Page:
Because of the rarity of coronary artery aneurysm, the management of this condition is not clearly defined. The true incidence and natural history is uncertain as some patients may be entirely asymptomatic and the reported mortality may not reflect actual overall prognosis. Coronary artery aneurysms that present with life threatening complications such as heart chamber compression or fistula formation, require prompt surgical intervention.18 20 Some authors21 argue that coronary artery aneurysm of at least three to four times the size of the original vessel diameter is an absolute indication for surgical intervention because of the propensity for complications such as compression, rupture or thrombosis. Others2 argue that discrete coronary artery aneurysms do not appear to rupture, and these patients appear to have a favourable long term prognosis; therefore, elective resection in asymptomatic patients is not warranted. This has been supported by a case report of a patient with asymptomatic coronary artery aneurysm who remained free from complications eight years after initial diagnosis.10In asymptomatic cases, the risks of surgical intervention should be balanced by any potential risks if the aneurysm is left alone. In such cases, the benefits, if any, of antiplatelet or anticoagulation therapies are unknown.19
The proximal and middle segments of the right coronary artery (RCA) are the most common sites for coronary artery aneurysm, followed by the proximal left anterior descending (LAD) and the left circumflex arteries.1 Coronary artery aneurysm of the left main stem is rare.13 22
We report two unusual cases of coronary artery aneurysm arising from different arteries but with similar presentations.
A 33 year old man with no previous history of ischaemic heart disease presented with acute central chest pain. He was a non-smoker, with no history of diabetes or hypertension. There was a positive family history of ischaemic heart disease. Total fasting cholesterol was 5.7 mmol/l. There was no history or clinical features suggestive of acute inflammatory or connective tissue disease at presentation.
ECG on presentation revealed ST segment elevation across the anterior chest leads, and he was thrombolysed with streptokinase. Sequential cardiac enzymes showed a rise of creatine kinase to a maximum of 785 U/l. Screening for autoimmune and inflammatory disorders were negative.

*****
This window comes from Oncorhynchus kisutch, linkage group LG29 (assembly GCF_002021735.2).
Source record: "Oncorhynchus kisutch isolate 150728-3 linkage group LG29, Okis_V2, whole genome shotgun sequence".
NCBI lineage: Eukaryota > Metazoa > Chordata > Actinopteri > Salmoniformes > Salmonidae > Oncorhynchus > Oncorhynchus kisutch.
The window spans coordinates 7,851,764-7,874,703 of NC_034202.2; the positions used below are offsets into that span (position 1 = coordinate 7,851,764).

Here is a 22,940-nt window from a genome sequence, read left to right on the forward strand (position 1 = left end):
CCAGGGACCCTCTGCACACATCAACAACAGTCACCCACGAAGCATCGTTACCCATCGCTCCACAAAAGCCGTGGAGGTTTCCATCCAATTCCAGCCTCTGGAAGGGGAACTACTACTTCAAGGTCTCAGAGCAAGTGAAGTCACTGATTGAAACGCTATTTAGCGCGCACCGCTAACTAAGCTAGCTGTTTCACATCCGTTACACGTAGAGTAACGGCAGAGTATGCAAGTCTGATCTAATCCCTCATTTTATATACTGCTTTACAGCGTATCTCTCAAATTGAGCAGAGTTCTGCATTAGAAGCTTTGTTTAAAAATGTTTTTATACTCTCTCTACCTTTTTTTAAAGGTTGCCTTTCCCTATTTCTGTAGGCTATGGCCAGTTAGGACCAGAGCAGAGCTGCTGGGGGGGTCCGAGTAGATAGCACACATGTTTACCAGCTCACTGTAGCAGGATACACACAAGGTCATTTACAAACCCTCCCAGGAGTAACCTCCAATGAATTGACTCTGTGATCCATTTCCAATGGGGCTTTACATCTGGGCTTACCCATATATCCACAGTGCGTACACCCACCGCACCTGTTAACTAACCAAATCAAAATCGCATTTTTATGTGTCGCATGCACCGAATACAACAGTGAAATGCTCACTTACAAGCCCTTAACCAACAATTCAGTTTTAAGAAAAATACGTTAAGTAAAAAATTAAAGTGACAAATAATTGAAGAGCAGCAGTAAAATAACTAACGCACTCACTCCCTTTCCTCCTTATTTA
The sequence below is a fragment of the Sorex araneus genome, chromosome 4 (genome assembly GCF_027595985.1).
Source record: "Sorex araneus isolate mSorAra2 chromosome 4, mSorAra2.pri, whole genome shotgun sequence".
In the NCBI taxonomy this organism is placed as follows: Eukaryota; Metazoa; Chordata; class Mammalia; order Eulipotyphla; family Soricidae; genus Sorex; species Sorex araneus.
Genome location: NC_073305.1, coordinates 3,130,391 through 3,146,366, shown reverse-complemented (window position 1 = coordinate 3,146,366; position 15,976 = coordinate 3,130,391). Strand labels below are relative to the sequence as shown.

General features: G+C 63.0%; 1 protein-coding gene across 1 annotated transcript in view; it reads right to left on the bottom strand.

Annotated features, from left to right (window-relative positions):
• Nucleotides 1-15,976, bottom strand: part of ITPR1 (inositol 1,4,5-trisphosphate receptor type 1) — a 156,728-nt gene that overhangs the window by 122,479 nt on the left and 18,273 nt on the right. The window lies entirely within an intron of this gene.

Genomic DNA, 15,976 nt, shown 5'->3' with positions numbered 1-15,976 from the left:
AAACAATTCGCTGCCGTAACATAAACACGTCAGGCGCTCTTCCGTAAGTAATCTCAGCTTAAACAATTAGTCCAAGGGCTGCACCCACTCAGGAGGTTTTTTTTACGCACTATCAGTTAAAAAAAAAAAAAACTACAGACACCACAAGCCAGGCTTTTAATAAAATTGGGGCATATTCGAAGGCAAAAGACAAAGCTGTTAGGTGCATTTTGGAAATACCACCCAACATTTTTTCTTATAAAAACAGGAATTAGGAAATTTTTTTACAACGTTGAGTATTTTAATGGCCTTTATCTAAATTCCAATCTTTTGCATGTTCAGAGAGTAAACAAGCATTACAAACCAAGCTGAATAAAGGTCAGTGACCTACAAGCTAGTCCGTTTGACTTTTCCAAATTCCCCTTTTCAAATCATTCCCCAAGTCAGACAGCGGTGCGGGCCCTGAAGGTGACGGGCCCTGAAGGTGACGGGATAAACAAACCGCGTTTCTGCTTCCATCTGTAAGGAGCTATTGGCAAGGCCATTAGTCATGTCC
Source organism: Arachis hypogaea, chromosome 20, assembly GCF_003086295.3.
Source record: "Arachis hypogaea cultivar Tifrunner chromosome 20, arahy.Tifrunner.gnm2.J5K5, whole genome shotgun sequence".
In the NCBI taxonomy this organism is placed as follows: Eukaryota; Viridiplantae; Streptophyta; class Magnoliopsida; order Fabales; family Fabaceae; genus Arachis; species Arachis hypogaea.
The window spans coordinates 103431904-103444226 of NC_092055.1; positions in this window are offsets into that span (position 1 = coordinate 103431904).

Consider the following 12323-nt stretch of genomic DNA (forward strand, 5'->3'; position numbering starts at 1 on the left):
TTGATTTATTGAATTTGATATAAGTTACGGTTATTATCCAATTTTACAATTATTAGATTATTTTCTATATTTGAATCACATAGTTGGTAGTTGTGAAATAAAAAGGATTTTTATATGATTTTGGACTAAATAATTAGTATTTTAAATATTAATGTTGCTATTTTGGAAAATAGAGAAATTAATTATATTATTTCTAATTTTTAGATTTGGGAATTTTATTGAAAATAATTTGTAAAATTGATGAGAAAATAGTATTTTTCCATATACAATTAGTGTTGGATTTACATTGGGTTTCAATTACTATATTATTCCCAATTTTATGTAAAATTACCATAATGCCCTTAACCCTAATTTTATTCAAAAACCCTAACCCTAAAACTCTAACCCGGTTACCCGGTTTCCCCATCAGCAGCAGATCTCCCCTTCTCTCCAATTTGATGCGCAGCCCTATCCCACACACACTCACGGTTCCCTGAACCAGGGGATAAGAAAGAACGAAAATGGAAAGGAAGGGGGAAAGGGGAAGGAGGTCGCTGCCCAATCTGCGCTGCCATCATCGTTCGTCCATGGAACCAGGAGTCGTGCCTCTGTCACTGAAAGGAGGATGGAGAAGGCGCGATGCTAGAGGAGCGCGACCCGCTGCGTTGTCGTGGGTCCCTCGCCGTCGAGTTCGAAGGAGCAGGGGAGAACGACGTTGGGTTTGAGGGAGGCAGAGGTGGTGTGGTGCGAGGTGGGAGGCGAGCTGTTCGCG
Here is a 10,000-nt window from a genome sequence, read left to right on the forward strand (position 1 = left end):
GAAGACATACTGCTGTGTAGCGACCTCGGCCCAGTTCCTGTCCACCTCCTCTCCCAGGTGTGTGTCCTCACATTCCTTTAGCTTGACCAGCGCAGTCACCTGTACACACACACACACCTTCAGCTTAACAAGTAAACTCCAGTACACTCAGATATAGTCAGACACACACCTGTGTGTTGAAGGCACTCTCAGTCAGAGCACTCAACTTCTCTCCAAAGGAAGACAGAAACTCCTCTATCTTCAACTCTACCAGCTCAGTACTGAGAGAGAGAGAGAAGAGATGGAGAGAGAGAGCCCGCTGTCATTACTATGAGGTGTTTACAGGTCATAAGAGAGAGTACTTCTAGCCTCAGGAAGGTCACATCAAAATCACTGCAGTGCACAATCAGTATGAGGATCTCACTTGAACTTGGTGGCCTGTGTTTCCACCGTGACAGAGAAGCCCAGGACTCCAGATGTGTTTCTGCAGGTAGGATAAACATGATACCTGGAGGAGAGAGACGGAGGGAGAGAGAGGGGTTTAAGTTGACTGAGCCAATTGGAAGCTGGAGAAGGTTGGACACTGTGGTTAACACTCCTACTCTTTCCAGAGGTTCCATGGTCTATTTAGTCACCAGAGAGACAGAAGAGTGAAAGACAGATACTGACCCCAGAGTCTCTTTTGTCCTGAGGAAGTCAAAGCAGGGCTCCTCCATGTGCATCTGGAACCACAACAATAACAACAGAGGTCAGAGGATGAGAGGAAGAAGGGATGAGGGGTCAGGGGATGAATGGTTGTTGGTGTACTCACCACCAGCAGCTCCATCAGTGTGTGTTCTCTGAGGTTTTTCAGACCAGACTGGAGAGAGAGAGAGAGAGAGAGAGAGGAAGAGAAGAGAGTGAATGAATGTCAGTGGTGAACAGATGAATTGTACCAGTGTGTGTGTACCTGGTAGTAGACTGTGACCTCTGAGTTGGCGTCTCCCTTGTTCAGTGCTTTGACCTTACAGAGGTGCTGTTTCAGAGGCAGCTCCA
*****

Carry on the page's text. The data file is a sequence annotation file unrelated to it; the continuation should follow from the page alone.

Coronary angiography revealed a large coronary artery aneurysm arising from the mid-LAD (fig 1), subtending an area of apical infarction, and flow distal to the aneurysm was noted to be slow. The rest of the coronary tree was normal.
The patient was initially managed conservatively with aspirin; however, he presented a month later with further chest pains and elevated ST segments across the anterior chest leads. He was thrombolysed with tissue plasminogen activator and this time the creatine kinase rose to a maximum of 761 U/l. A repeat study of coronary anatomy revealed similar findings to the first angiogram. Because of the slow flow of contrast to the distal LAD, it was postulated that the aneurysm was acting as a capacitance to blood flow, with stasis leading to thrombus formation and resulting distal emboli. He was therefore fully anticoagulated with warfarin, keeping the International Normalised Ration (INR) at ∼ 3.
In view of the two successive presentations of myocardial infarction and the site of the aneurysm, he underwent surgical excision of the coronary artery aneurysm and an internal mammary artery was anastomosed end to side to the proximal and distal origins of the aneurysm, thereby preserving the diagonal branch.
Sections of the coronary artery aneurysm examined histologically showed no evidence of atherosclerosis, active inflammation or necrosis. There was marked intimal thickening by fibromyxoid tissue with reduplicated elastic fibres and a hypocellular, hyalinised focus. The appearances were not specific of Kawasaki disease but could have represented the late stage of an inflammatory disorder or a focus of fibromuscular dysplasia.
The patient made a good recovery and has remained well four years after presentation.